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Remember to Memorize

Few people actually train their ability to remember. How do you work on improving memory?


Not all cognitive training was created equal. Research suggests that to improve your memory and other cognitive functions, you need to train the specific function you're looking to improve.

So while many people complain about struggling to remember details as they age, it's likely that few people are actually working on training their ability to remember.

How do you work on improving your memory? In one large study of people 65 and older called the ACTIVE Study, memory training focused on improving what's called "verbal episodic memory." Episodic memory helps you retrieve information about past events and experiences that you can remember at will, like where you left your shoes. Verbal episodic memory focuses on words and language attached to memories. Verbal episodic memory helps you remember a list of words, like your grocery list or a favorite poem. Your brain's hippocampus and temporal lobe are important to the functioning of this type of memory.

In the ACTIVE Study, memory training focused on improving verbal episodic memory through a few different strategies. These included categorization, visualization strategies, visualizations of familiar spatial environments, and types of text recall like story mnemonics and sentence mnemonics.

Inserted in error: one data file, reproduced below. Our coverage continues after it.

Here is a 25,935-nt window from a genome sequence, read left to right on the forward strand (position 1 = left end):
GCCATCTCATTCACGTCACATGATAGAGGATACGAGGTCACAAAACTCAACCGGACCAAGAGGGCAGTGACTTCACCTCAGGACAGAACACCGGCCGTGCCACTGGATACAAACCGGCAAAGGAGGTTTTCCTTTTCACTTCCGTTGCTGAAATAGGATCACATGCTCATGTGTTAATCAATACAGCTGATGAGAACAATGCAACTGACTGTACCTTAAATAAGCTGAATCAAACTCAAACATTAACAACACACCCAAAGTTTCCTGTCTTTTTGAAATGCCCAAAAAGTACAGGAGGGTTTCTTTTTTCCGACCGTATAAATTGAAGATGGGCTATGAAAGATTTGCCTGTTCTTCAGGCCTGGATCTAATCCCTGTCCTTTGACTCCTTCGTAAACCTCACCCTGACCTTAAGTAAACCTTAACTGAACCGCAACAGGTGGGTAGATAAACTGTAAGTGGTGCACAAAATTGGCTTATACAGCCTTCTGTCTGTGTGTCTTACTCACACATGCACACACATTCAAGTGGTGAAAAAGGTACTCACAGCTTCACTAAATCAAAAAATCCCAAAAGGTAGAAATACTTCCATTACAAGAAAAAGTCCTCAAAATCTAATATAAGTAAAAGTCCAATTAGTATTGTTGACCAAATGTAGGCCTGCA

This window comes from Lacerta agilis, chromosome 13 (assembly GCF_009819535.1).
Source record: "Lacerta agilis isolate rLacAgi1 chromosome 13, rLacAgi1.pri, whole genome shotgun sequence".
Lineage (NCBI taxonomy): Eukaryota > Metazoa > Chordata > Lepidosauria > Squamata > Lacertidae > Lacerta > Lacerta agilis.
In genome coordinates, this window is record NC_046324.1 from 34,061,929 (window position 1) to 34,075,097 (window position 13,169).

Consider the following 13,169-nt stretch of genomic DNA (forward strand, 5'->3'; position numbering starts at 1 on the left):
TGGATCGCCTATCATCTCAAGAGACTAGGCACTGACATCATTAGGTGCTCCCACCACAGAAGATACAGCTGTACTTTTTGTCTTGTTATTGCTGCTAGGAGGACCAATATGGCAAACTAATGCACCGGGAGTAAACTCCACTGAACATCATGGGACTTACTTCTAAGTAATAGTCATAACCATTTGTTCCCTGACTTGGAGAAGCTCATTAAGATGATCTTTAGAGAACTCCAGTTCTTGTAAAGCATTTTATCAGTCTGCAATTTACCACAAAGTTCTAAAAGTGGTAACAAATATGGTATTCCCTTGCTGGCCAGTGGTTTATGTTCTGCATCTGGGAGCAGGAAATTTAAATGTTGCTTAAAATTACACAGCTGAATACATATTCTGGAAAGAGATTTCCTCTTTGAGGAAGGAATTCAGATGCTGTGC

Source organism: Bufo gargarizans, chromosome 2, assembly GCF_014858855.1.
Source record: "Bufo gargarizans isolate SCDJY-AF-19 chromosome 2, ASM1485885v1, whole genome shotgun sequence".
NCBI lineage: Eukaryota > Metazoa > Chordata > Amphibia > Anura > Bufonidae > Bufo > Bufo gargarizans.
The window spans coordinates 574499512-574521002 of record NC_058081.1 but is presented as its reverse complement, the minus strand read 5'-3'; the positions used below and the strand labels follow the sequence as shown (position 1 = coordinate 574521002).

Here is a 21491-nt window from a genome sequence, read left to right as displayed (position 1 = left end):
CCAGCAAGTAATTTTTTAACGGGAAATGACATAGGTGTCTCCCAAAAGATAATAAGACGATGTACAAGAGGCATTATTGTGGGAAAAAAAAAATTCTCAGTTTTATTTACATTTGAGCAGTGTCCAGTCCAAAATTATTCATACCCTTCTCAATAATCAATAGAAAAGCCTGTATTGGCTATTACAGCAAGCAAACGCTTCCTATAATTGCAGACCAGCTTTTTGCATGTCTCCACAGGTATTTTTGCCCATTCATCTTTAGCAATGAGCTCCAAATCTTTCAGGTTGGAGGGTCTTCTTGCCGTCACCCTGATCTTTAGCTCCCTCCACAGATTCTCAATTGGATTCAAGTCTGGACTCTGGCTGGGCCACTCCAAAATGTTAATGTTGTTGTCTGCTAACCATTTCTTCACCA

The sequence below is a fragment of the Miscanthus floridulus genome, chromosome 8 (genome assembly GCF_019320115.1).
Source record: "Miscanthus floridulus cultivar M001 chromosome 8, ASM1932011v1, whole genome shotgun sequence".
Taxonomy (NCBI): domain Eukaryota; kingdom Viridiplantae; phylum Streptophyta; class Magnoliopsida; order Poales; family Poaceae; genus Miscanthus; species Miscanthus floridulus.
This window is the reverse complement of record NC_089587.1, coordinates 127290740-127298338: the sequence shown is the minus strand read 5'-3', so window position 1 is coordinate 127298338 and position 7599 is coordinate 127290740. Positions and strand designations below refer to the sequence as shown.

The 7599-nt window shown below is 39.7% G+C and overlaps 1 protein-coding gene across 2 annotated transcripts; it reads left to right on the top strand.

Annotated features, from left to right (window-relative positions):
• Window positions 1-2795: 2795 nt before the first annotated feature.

How can you apply this type of training in your day-to-day? Here are two strategies for you to try:

1. Pick one new number to memorize a week.

Remembering numbers requires mental visualization. Make it personal so you can actually use this information. Try memorizing:

- Your credit card number.

- Your driver's license number.

- Your license plate number.

- Your bank account number.

- Your best friend's phone number (or another phone number you don't have memorized).

2. Next, try memorizing lines of text.

You can use visualization, or mnemonics. (Mnemonics are strategies to help you remember words. One way is to remember the first letter of each word. You've probably heard of "ROY G. BIV." This is an example of a mnemonic for the colors of the rainbow: red, orange, yellow, green, blue, indigo, and violet.)

- Your favorite poem.

- A quote from your favorite author.

- Your favorite meditation.

- Your favorite recipe word-for-word.

Have fun with your brain training! Remember that in addition to cognitive training, incorporating other lifestyle changes like improving your diet, exercising, reducing stress, and getting adequate sleep are the best cocktail for memory health.


  • Rebok, G. W., Langbaum, J. B. S., Jones, R. N., Gross, A. L., Parisi, J. M., Spira, A. P., Kueider, A. M., Petras, H., & Brandt, J. (2013). Memory Training in the ACTIVE Study: How Much is Needed and Who Benefits? _Journal of Aging and Health_, _25_(8_suppl), 21S-42S. doi: